Senator Lindsey Graham (R-SC) is trying to find a way to explain accusations he asked Georgia’s Secretary of State to toss mail-in ballots in certain counties. But the more Graham tries to clean up this mess, the deeper the hole seems to get. Brad Raffensperger told CBS (watch above):
“Sen. Graham implied for us to audit the envelopes and then throw out the ballots for counties that had the highest frequency error of signatures.”
Graham denied Raffensperger’s story, but a second GOP source came forward today to say that he too was on the call and backed up the Secretary of State’s account.
Looks like Georgia's voting system implementation manager @GabrielSterling, a Republican, was the Georgia election official on the Graham-Raffensperger call.
He corroborates Raffensperger's perspective: https://t.co/dNqTiyAtxX
— Andrew Solender (@AndrewSolender) November 17, 2020
Politico’s Jake Sherman also writes that Graham had to backtrack on another claim he made this morning:
Sen. @LindseyGrahamSC just told a group of reporters in the capitol that he’s also spoken to Secretaries of State in Nevada and Arizona. This is in addition to the sos in Georgia. He said he’s doing it as a senator who is worried about election integrity.
But shortly after that statement, Arizona’s Secretary of State Katie Hobb’s replied, “This is false. I have not spoken with @LindseyGrahamSC”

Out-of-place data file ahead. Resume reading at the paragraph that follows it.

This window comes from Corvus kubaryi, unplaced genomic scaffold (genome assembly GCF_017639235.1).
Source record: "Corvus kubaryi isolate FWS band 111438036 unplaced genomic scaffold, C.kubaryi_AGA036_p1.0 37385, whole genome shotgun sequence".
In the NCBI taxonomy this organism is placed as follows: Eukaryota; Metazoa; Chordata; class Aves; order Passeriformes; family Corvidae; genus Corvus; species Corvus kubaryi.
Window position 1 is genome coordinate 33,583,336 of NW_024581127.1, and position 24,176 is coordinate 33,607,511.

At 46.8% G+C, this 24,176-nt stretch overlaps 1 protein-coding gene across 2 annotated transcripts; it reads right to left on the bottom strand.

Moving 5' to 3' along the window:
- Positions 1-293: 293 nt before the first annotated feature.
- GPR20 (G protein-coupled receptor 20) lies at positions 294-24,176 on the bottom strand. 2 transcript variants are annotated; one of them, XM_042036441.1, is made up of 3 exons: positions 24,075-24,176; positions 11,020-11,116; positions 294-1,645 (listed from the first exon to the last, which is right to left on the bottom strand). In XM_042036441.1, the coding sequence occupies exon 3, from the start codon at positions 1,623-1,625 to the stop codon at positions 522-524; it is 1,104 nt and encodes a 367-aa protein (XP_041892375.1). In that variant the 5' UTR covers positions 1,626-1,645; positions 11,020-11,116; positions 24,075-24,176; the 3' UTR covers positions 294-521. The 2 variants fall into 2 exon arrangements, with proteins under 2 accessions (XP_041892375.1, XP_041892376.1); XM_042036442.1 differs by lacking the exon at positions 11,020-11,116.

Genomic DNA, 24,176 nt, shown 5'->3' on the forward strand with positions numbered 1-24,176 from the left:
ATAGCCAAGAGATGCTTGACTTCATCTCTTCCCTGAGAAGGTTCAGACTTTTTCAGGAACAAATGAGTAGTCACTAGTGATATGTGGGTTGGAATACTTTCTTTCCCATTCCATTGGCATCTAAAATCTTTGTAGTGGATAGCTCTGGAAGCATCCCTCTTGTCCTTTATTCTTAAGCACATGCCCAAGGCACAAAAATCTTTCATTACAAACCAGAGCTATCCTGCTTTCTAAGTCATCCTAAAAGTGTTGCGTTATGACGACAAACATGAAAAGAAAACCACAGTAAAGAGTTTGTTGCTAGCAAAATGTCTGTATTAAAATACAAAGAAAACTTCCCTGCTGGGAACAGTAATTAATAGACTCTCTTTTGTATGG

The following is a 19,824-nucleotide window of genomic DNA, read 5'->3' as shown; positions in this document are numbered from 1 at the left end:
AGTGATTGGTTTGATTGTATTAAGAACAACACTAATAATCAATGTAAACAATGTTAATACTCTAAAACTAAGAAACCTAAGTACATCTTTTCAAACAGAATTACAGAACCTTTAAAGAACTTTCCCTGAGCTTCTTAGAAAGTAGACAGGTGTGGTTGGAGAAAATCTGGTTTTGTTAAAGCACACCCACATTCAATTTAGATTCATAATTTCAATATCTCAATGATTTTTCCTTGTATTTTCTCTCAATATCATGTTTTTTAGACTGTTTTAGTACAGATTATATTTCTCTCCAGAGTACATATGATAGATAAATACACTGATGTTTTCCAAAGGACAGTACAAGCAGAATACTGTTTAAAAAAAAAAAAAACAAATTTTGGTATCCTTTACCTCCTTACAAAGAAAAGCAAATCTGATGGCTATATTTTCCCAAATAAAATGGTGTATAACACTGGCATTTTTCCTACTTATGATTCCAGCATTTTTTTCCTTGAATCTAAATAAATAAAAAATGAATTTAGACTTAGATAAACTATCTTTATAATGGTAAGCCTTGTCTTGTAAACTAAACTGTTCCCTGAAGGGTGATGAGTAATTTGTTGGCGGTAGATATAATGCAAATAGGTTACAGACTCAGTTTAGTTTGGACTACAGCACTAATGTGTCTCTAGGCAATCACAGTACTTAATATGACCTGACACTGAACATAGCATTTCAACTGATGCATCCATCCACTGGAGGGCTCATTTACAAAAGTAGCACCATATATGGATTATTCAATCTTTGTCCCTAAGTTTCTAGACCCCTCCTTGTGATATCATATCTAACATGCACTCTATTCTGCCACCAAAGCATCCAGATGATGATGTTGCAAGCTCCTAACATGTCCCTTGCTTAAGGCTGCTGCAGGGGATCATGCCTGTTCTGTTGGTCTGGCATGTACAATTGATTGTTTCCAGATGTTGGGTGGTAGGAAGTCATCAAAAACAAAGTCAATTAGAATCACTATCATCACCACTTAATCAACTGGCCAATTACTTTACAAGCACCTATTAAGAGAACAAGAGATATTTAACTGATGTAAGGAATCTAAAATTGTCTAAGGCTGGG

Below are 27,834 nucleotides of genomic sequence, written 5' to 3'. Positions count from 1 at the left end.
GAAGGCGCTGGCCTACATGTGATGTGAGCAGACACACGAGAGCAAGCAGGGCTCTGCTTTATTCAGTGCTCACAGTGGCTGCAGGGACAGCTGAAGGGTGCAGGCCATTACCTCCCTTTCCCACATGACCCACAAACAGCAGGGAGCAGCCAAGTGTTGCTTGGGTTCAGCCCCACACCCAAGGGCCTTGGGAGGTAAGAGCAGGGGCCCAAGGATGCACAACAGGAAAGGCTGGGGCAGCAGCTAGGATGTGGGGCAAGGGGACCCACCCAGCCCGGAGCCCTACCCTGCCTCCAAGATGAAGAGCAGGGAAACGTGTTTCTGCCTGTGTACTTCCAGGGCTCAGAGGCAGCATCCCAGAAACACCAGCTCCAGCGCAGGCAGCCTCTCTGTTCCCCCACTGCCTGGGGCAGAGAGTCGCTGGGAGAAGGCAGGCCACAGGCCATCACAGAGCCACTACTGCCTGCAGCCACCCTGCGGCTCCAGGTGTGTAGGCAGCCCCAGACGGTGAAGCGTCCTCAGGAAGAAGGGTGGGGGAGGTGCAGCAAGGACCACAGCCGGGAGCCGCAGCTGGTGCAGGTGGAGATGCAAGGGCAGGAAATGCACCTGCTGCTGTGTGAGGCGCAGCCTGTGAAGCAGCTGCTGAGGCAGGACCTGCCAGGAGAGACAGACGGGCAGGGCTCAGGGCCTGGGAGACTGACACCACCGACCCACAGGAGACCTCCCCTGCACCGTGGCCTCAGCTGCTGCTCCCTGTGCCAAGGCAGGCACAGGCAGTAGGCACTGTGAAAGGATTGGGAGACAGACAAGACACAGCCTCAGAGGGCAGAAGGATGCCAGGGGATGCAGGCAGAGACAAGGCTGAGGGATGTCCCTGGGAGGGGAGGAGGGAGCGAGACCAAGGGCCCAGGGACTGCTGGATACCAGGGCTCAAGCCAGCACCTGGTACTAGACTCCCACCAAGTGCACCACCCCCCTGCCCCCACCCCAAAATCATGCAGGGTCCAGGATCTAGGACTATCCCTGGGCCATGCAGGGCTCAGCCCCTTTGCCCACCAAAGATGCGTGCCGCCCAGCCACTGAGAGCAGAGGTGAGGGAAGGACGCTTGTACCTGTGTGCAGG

Then Graham offered up another clarification.
Just followed up with Graham: he says he spoke to Arizona Gov. Doug Ducey and someone else in Nevada, *not* the Secretaries of State in AZ and NV.
— Igor Bobic (@igorbobic) November 17, 2020
Graham’s actions are now raising concerns on Capitol Hill and beyond with calls for an investigation by Congress. Washington Post columnist Jennifer Rubin writes, “Depending on the facts… any number of laws might be implicated.”
Federal and/or state law enforcement should get to the bottom of this, requiring both parties to the conversation, and any witnesses, to preserve evidence.
Rubin cites this quote from Stephen I. Vladeck, an election law guru and University of Texas law professor:
“At least as relayed in the Post story, Sen. Graham appears to have been attempting to convince Secretary Raffensperger to alter the valid results of Georgia’s election — in a manner that may run afoul of numerous provisions of Georgia election law… At the very least, it’s a serious matter that might warrant further investigation — and that is grossly unbecoming of any United States senator, let alone the chairman of the Senate Judiciary Committee.”
This is what we in the legal world call a felony. https://t.co/GQry7GO2fl
— Andrew Weissmann (@AWeissmann_) November 16, 2020
— Kurt "Mask Up, Vote Early" Eichenwald (@kurteichenwald) November 17, 2020